Analysis: learning how to prevent unwanted data collection takes effort, but there are tools that make it much easier to preserve your privacy

John is a pathologically nosy neighbour who spies on everything you do. He reads your mail, looks through your windows, listens to your conversations and notes down when you go for a run. He constantly rings your doorbell to ask which friends paid you a visit, inquire about your new car or even discuss your most recent doctor's appointment.

After a few weeks of this harassment, even the most patient of us would confront him, contact the gardaí or move. But if the prospect of John’s nosiness is so infuriating, then why do we not seem to care when something similar happens to us online?

Technology companies, like Google, Facebook and Amazon routinely scoop up personal information of internet users. They gather and analyse minute details about our shopping habits, employment and medical history, personal finances, political preferences and even sex lives.

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From RTÉ Radio 1's Today With Claire Byrne, Adrian Weckler, Technology Editor with the Irish and Sunday Independent, on WhatsApp's privacy policy

We provide this information most of the time for free by clicking accept on cookie disclaimers and in-app privacy policies. Some of us pay for data collecting devices like voice assistants, video doorbells and fitness trackers. In monetary terms, it seems like a great deal. Without paying for anything, or by merely purchasing a cool piece of hardware, we gain access to personalised content, valuable services, or a convenient way to stay in touch with our friends.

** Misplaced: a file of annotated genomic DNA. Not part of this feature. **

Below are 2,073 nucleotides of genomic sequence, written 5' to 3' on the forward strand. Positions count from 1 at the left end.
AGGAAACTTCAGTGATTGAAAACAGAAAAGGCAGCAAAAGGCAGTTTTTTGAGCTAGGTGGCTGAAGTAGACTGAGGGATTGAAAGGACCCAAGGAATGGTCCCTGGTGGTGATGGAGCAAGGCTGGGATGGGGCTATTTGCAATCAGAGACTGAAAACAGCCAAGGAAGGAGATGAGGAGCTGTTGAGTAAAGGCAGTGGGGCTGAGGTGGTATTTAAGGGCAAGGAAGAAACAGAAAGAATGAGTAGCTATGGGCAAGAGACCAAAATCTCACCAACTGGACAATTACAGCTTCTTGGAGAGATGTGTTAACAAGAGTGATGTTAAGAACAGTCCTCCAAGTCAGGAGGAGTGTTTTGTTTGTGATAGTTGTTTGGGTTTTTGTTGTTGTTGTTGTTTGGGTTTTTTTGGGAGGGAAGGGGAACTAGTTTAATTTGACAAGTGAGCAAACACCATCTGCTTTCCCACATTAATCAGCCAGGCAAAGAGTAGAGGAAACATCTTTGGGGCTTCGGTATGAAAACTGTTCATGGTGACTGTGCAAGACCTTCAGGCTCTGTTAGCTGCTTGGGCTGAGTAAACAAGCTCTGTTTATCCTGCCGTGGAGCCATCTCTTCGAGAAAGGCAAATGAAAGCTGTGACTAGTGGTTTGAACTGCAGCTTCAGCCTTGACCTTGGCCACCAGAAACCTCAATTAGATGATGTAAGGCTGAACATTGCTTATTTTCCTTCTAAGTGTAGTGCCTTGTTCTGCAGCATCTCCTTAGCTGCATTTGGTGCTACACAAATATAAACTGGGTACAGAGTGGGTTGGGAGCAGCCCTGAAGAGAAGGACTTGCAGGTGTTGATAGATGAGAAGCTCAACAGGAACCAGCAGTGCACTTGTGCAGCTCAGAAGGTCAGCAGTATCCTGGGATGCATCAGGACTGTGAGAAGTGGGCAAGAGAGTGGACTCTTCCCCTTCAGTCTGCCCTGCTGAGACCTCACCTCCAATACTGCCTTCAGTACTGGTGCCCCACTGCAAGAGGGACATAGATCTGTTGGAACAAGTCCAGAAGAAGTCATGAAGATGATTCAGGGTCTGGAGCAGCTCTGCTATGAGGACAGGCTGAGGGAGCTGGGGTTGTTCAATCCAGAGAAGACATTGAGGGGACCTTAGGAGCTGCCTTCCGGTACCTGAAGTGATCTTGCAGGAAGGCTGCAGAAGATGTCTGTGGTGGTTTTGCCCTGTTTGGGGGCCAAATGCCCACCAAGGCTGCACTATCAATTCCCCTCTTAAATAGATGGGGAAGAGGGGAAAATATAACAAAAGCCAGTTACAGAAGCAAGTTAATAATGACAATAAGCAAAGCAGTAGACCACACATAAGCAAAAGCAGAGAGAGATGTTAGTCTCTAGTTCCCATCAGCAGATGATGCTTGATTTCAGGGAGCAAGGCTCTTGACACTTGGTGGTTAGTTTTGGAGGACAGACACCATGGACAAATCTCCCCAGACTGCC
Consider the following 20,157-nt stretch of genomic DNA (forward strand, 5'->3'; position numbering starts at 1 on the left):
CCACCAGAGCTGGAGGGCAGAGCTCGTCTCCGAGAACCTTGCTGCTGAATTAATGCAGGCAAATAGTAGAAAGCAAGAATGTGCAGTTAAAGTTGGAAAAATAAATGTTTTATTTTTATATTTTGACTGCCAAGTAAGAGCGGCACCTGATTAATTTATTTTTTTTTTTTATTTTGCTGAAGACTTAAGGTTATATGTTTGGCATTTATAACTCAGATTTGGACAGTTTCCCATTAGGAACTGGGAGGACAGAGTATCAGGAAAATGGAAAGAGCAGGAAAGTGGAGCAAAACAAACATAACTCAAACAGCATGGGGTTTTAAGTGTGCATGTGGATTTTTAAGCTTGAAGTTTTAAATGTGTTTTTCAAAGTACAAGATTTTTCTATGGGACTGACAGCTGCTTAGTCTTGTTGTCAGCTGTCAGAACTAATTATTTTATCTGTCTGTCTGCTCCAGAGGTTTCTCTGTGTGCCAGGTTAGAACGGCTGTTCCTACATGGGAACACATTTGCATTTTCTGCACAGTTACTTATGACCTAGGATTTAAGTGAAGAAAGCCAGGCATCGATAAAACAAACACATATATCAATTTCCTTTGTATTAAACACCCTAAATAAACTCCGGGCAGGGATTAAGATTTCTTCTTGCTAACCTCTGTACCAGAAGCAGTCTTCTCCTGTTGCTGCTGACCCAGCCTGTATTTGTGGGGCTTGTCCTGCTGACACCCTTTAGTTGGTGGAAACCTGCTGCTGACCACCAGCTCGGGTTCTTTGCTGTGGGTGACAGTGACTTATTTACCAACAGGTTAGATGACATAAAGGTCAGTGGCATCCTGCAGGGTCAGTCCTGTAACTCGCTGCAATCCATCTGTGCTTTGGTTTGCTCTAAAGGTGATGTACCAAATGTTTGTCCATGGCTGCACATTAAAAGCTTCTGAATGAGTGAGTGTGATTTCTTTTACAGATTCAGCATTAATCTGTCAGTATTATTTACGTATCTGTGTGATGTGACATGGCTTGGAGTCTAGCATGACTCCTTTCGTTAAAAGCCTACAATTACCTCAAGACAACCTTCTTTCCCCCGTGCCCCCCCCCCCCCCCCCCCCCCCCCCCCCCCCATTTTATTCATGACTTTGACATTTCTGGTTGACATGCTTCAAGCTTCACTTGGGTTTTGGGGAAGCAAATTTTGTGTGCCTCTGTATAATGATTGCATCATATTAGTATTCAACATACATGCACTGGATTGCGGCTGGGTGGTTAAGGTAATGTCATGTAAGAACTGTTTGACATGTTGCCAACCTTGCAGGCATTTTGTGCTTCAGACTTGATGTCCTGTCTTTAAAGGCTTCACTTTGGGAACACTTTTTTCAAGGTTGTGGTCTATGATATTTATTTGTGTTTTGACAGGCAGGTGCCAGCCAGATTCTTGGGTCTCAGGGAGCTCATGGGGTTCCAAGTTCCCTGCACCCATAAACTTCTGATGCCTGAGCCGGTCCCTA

But when we factor the data transferred to tech companies, the real costs become extortionate. In exchange for a free or cheap product, we agree to become that company’s most valuable commodity. Data generated through our online interactions is "shared with partners" and used to "offer personalized content" or "develop and improve products and services".

If you are not sure what these vague phrases mean, this is exactly the point. Opting out of data collection is designed to be as difficult and inconvenient as possible, with the companies hoping that your laziness will stop you from taking an interest in what they do. By obscuring what happens to data and by blocking access to websites and services behind indecipherable consent forms, the tech industry gives itself near-complete control over our personal information, especially as existing regulations and their enforcement are far from perfect.

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From RTÉ Radio 1's Morning Ireland, Aoife Hegarty reports on how new technologies bring concerns about privacy

Companies try to generate and collect as much data as possible because intimate knowledge about people can be easily translated into power. If a company knows how you spend your free time or what you are concerned about, they can easily "nudge" you in their desired direction by suggesting products, news articles or other recommendations – exercise more, participate in this event, follow this influencer. We should not forget the financial gains from selling and using data (personalised ads lie behind 80% of Google’s revenue), but its value as a tool of control might be even greater, which explains why governments are also keen on collecting data about their citizens.